Don’t let his superb British accent fool you, Nikolaj Coster-Waldau (Jamie Lannister) of Game of Thrones fame is Danish! A couple others that took me by surprise were Viggo Mortensen (Aragorn in Lord of the Rings) and Lars Ulrich (drummer for Metallica). As a ’90s child who grew up on Metallica music, I had to see this for myself. So here is an interview with Lars in Danish.
4. You might be part Danish and not even know it.
The Vikings didn’t just launch raids against Western Europe, many stayed behind. Particularly relevant to those of British descent, the Vikings managed to capture and rule an area known as The Danelaw encompassing nearly all of Northern and Eastern England. Over time they merged with the local population and their Scandinavian genetic legacy can still be found ubiquitously today.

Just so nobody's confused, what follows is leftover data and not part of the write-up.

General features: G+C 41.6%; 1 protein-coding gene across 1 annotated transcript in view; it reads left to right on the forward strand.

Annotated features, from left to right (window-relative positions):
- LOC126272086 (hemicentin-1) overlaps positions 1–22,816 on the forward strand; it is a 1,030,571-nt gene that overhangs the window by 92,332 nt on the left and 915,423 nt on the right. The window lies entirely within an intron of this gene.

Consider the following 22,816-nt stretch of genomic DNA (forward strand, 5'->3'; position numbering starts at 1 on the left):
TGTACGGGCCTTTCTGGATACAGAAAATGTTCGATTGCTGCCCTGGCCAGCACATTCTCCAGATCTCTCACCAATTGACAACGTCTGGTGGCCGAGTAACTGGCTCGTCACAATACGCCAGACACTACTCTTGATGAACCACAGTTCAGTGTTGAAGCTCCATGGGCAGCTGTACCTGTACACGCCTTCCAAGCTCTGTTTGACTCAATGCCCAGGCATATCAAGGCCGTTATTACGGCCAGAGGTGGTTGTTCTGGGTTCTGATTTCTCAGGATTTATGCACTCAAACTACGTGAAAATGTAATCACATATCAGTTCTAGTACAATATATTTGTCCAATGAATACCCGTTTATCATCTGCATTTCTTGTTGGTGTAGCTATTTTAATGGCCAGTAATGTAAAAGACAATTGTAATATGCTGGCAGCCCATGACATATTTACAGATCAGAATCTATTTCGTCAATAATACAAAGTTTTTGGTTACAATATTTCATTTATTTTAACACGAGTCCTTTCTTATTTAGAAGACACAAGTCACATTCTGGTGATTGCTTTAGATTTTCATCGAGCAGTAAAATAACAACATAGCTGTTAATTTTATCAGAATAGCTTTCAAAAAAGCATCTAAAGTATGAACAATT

5. Bacon is the unofficial national food of Denmark.
Yum… bacon. And the unofficial national dish is stegt flæsk med persillesovs (fried bacon with parsley sauce).
Online Danish language courses
I hope to see a Danish university put out some free quality online courses some day, but today there are still two self-study Danish programs that I can recommend.
The first is Pimsleur Danish. You can get the first lesson free from the Pimsleur website. No matter what language you want to learn, the first thing I would always do is get the free first Pimsleur lesson to start getting a feel for how the language sounds and is pronounced.